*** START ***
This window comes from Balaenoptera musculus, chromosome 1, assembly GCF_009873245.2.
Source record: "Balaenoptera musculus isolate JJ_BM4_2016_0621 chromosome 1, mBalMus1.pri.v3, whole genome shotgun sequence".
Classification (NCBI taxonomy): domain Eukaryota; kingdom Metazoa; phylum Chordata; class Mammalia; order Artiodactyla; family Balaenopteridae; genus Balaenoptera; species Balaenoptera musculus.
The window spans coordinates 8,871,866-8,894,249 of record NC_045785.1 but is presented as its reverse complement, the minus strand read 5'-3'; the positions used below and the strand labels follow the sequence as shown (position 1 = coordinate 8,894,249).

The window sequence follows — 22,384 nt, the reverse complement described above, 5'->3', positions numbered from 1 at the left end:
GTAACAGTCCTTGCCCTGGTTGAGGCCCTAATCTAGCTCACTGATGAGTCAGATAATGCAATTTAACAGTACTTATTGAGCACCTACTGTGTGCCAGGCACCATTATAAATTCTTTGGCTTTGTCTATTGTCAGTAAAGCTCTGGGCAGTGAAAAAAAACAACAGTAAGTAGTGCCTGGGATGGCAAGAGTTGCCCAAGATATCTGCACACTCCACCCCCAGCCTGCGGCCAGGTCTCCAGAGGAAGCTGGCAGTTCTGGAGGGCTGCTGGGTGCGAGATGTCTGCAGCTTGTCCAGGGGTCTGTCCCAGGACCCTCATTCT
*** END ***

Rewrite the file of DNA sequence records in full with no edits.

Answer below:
This window comes from Balaenoptera musculus, chromosome 1, assembly GCF_009873245.2.
Source record: "Balaenoptera musculus isolate JJ_BM4_2016_0621 chromosome 1, mBalMus1.pri.v3, whole genome shotgun sequence".
Classification (NCBI taxonomy): domain Eukaryota; kingdom Metazoa; phylum Chordata; class Mammalia; order Artiodactyla; family Balaenopteridae; genus Balaenoptera; species Balaenoptera musculus.
The window spans coordinates 8,871,866-8,894,249 of record NC_045785.1 but is presented as its reverse complement, the minus strand read 5'-3'; the positions used below and the strand labels follow the sequence as shown (position 1 = coordinate 8,894,249).

The window sequence follows — 22,384 nt, the reverse complement described above, 5'->3', positions numbered from 1 at the left end:
GTAACAGTCCTTGCCCTGGTTGAGGCCCTAATCTAGCTCACTGATGAGTCAGATAATGCAATTTAACAGTACTTATTGAGCACCTACTGTGTGCCAGGCACCATTATAAATTCTTTGGCTTTGTCTATTGTCAGTAAAGCTCTGGGCAGTGAAAAAAAACAACAGTAAGTAGTGCCTGGGATGGCAAGAGTTGCCCAAGATATCTGCACACTCCACCCCCAGCCTGCGGCCAGGTCTCCAGAGGAAGCTGGCAGTTCTGGAGGGCTGCTGGGTGCGAGATGTCTGCAGCTTGTCCAGGGGTCTGTCCCAGGACCCTCATTCT